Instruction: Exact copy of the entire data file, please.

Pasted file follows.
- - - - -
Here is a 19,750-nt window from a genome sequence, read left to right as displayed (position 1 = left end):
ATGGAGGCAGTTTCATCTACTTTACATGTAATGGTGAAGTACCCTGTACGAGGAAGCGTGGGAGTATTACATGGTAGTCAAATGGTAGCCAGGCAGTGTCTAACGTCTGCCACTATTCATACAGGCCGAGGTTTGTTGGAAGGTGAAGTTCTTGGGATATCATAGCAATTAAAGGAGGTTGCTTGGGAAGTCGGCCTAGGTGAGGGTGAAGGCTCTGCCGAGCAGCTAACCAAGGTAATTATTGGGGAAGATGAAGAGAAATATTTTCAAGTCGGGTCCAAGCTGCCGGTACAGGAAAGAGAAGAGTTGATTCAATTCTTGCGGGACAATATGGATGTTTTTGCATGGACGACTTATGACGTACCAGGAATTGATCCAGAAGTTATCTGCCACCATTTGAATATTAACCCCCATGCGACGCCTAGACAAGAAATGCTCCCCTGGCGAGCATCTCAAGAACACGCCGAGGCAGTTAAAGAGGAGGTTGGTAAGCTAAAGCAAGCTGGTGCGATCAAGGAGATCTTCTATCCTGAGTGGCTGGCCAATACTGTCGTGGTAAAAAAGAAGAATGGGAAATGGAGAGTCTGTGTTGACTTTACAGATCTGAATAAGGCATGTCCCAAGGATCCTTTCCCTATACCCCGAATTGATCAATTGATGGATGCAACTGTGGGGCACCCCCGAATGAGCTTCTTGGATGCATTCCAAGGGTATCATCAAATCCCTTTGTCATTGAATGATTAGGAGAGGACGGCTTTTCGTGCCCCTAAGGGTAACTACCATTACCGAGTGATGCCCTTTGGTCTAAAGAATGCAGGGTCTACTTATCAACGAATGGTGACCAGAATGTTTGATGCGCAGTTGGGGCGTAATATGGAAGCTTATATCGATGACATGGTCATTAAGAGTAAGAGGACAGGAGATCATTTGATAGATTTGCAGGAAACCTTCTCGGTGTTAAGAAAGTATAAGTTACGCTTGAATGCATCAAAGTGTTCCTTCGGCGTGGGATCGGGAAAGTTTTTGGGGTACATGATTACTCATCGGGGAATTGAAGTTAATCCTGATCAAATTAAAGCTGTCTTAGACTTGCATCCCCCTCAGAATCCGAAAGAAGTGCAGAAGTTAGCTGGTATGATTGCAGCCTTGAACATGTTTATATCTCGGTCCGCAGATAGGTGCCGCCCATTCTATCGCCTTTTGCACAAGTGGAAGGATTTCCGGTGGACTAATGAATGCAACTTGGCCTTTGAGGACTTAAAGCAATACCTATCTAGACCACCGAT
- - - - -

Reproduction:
Here is a 19,750-nt window from a genome sequence, read left to right as displayed (position 1 = left end):
ATGGAGGCAGTTTCATCTACTTTACATGTAATGGTGAAGTACCCTGTACGAGGAAGCGTGGGAGTATTACATGGTAGTCAAATGGTAGCCAGGCAGTGTCTAACGTCTGCCACTATTCATACAGGCCGAGGTTTGTTGGAAGGTGAAGTTCTTGGGATATCATAGCAATTAAAGGAGGTTGCTTGGGAAGTCGGCCTAGGTGAGGGTGAAGGCTCTGCCGAGCAGCTAACCAAGGTAATTATTGGGGAAGATGAAGAGAAATATTTTCAAGTCGGGTCCAAGCTGCCGGTACAGGAAAGAGAAGAGTTGATTCAATTCTTGCGGGACAATATGGATGTTTTTGCATGGACGACTTATGACGTACCAGGAATTGATCCAGAAGTTATCTGCCACCATTTGAATATTAACCCCCATGCGACGCCTAGACAAGAAATGCTCCCCTGGCGAGCATCTCAAGAACACGCCGAGGCAGTTAAAGAGGAGGTTGGTAAGCTAAAGCAAGCTGGTGCGATCAAGGAGATCTTCTATCCTGAGTGGCTGGCCAATACTGTCGTGGTAAAAAAGAAGAATGGGAAATGGAGAGTCTGTGTTGACTTTACAGATCTGAATAAGGCATGTCCCAAGGATCCTTTCCCTATACCCCGAATTGATCAATTGATGGATGCAACTGTGGGGCACCCCCGAATGAGCTTCTTGGATGCATTCCAAGGGTATCATCAAATCCCTTTGTCATTGAATGATTAGGAGAGGACGGCTTTTCGTGCCCCTAAGGGTAACTACCATTACCGAGTGATGCCCTTTGGTCTAAAGAATGCAGGGTCTACTTATCAACGAATGGTGACCAGAATGTTTGATGCGCAGTTGGGGCGTAATATGGAAGCTTATATCGATGACATGGTCATTAAGAGTAAGAGGACAGGAGATCATTTGATAGATTTGCAGGAAACCTTCTCGGTGTTAAGAAAGTATAAGTTACGCTTGAATGCATCAAAGTGTTCCTTCGGCGTGGGATCGGGAAAGTTTTTGGGGTACATGATTACTCATCGGGGAATTGAAGTTAATCCTGATCAAATTAAAGCTGTCTTAGACTTGCATCCCCCTCAGAATCCGAAAGAAGTGCAGAAGTTAGCTGGTATGATTGCAGCCTTGAACATGTTTATATCTCGGTCCGCAGATAGGTGCCGCCCATTCTATCGCCTTTTGCACAAGTGGAAGGATTTCCGGTGGACTAATGAATGCAACTTGGCCTTTGAGGACTTAAAGCAATACCTATCTAGACCACCGAT